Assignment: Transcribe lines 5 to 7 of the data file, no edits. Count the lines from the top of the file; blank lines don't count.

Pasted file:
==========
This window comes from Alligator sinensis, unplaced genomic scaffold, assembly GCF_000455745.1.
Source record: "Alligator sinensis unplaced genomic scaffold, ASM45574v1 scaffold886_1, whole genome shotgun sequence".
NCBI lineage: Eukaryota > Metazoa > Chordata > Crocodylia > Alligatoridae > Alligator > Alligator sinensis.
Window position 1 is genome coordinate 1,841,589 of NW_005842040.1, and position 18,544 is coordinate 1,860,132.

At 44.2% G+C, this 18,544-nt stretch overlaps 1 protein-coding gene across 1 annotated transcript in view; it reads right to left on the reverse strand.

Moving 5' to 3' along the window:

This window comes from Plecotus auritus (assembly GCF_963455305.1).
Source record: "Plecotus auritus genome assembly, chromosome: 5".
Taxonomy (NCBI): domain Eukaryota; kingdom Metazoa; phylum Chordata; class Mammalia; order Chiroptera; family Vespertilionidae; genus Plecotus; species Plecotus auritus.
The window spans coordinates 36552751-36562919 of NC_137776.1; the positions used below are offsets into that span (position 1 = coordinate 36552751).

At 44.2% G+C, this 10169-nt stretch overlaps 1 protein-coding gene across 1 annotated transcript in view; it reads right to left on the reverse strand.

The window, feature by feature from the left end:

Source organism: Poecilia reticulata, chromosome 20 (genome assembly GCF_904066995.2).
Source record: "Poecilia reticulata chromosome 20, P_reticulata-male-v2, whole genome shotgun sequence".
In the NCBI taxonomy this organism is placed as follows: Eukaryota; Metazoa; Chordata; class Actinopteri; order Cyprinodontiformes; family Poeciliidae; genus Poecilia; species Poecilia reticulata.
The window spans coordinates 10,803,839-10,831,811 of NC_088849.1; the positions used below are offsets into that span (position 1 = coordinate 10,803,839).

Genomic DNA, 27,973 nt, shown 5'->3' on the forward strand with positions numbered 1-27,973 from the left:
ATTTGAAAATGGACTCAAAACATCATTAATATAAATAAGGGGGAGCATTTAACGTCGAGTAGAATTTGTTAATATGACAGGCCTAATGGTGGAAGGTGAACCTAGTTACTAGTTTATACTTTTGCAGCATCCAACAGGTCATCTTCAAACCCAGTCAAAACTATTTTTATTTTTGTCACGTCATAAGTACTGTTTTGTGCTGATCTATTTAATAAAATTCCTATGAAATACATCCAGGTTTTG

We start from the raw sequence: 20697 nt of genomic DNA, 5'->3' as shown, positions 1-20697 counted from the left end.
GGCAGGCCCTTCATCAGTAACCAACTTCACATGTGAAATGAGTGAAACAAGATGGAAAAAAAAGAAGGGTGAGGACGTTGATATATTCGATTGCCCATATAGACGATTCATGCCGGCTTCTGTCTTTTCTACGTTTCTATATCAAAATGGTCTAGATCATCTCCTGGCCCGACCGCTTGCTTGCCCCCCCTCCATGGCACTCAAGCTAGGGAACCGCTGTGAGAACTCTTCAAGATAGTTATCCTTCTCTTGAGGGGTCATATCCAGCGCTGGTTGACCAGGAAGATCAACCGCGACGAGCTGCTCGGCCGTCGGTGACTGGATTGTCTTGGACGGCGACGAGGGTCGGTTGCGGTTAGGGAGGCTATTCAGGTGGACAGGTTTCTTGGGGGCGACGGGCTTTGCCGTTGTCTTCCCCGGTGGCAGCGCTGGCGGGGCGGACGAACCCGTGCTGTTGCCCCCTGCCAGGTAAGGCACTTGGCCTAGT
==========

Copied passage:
At 44.2% G+C, this 18,544-nt stretch overlaps 1 protein-coding gene across 1 annotated transcript in view; it reads right to left on the reverse strand.

Moving 5' to 3' along the window:

This window comes from Plecotus auritus (assembly GCF_963455305.1).